We have demonstrated a novel microbubbles methylene blue solution, called to “MB2” solution for a dual modality contrast. We have photoacoustically and ultrasonically imaged and quantified aqueous solutions of MB2 by varying the concentration of either microbubbles or methylene blue to investigate the dual modal imaging capability. Interestingly, as the microbubbles concentration increased with the constant methylene blue concentration, photoacoustic (PA) signal was greatly attenuated in the MB2 solution. Conversely, when methylene blue concentration increased with the fixed microbubbles concentration, no interference was observed in ultrasound (US) signals. To further confirm our findings, we switched the PA and ultrasound (US) signals using conventional ultrasound. We compared the PA and US signals of the MB2 solution before and after sonication. The PA amplitude increased 2.5 times. Conversely, the US signals were initially strong, but decreased 2.5 times following sonication. Moreover, we used a clinically modified PA/US imaging system to disrupt the microbubbles in MB2 and recover the PA signals.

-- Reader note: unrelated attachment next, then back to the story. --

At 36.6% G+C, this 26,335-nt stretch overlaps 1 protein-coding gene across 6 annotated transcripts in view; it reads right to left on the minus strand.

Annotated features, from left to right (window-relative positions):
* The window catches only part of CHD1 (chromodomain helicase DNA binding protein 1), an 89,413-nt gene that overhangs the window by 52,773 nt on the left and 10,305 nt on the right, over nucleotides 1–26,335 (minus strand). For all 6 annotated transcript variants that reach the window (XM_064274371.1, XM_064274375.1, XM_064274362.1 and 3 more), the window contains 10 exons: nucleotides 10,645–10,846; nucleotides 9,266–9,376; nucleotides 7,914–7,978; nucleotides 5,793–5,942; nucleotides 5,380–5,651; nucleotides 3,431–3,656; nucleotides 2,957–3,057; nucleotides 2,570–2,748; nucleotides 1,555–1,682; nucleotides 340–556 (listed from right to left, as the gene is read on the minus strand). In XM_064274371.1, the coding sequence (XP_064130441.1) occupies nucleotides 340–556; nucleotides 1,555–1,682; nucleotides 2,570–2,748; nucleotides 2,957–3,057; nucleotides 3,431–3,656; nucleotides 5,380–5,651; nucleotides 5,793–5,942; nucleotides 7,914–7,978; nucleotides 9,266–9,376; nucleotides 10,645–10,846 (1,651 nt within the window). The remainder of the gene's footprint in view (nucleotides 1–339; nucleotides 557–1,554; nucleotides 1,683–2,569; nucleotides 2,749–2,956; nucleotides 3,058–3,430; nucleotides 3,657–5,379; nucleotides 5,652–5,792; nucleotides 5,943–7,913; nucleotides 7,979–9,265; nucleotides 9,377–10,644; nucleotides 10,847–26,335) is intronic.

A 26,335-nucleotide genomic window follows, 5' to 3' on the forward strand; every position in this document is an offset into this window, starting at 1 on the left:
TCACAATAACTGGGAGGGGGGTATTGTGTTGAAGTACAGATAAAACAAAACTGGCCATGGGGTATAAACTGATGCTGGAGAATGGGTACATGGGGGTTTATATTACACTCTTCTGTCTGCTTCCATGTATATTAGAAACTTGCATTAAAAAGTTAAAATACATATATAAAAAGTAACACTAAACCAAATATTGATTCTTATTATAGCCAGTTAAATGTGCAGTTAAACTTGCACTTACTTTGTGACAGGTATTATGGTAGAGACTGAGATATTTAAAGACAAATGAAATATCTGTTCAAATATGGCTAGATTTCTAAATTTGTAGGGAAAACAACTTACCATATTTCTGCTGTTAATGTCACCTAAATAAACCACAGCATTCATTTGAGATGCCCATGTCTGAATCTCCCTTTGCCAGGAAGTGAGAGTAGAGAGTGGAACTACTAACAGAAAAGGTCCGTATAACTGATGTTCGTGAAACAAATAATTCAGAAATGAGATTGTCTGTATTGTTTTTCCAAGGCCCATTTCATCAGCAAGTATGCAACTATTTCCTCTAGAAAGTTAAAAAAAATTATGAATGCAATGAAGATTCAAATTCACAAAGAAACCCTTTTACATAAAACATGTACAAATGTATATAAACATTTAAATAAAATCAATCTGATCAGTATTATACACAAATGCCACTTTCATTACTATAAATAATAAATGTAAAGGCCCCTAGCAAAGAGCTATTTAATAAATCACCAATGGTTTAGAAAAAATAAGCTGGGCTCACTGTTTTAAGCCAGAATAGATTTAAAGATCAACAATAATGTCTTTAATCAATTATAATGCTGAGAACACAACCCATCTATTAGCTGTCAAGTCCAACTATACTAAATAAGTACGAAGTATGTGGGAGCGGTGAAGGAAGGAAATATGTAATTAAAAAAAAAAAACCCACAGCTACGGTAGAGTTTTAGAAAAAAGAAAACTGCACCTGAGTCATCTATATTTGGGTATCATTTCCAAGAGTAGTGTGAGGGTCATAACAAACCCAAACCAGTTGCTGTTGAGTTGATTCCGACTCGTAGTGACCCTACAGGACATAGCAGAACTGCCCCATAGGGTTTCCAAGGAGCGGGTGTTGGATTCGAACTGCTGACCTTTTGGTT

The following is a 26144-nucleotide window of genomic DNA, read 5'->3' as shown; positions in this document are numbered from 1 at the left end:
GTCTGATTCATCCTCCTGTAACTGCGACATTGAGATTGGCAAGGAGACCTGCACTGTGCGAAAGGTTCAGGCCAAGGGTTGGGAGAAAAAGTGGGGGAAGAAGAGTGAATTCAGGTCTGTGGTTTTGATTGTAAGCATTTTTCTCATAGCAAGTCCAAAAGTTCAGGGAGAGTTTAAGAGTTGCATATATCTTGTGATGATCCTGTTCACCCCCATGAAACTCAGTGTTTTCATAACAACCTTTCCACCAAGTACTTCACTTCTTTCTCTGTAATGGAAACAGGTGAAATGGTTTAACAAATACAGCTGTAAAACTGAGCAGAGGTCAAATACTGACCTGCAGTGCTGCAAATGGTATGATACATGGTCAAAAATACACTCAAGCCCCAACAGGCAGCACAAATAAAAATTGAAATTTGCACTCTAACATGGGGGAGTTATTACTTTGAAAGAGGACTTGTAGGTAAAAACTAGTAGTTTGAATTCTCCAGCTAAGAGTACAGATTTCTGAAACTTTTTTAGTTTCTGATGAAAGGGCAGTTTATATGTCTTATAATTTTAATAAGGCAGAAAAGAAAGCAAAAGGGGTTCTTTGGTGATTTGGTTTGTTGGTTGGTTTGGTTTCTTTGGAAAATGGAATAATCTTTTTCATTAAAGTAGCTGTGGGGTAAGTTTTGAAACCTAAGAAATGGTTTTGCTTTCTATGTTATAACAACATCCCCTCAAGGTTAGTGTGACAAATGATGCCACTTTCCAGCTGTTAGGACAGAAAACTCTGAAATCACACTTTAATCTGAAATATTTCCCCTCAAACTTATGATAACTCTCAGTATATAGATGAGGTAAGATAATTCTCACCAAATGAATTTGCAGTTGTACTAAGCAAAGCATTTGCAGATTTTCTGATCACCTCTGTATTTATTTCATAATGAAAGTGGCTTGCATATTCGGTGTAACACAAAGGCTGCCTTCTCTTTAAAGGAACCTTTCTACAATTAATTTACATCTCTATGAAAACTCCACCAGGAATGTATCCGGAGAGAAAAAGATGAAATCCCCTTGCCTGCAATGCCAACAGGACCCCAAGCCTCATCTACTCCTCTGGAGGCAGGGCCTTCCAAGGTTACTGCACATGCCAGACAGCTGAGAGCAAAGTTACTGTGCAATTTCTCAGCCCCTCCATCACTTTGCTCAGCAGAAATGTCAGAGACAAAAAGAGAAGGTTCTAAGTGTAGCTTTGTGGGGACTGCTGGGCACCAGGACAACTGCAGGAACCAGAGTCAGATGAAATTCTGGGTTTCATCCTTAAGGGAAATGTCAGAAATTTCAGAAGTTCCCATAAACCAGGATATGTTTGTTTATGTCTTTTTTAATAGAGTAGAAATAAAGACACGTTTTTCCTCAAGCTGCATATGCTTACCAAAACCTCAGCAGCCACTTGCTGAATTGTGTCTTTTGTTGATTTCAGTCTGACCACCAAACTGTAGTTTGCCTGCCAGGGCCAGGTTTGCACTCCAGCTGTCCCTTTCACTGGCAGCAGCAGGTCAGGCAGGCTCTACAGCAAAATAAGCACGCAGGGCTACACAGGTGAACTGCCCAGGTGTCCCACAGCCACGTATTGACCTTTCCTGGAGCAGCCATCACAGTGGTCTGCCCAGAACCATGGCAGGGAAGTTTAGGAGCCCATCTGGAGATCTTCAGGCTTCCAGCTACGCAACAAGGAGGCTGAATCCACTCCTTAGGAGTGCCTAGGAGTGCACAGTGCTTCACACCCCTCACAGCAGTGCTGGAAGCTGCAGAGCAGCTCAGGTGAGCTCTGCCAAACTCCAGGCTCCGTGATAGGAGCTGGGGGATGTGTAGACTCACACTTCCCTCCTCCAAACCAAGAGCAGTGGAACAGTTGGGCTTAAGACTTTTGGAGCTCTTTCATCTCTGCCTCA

Ultrasound and photoacoustic imaging are highly complementary modalities since both use ultrasonic detection for operation. Increasingly, photoacoustic and ultrasound have been integrated in terms of hardware instrumentation. To generate a broadly accessible dual-modality contrast agent, we generated microbubbles (a standard ultrasound contrast agent) in a solution of methylene blue (a standard photoacoustic dye). This MB 2 solution was formed effectively and was optimized as a dual-modality contrast solution. As microbubble concentration increased (with methylene blue concentration constant), photoacoustic signal was attenuated in the MB 2 solution. When methylene blue concentration increased (with microbubble concentration held constant), no ultrasonic interference was observed. Using an MB 2 solution that strongly attenuated all photoacoustic signal, high powered ultrasound could be used to burst the microbubbles and dramatically enhance photoacoustic contrast (>800 -fold increase), providing a new method for spatiotemporal control of photoacoustic signal generation.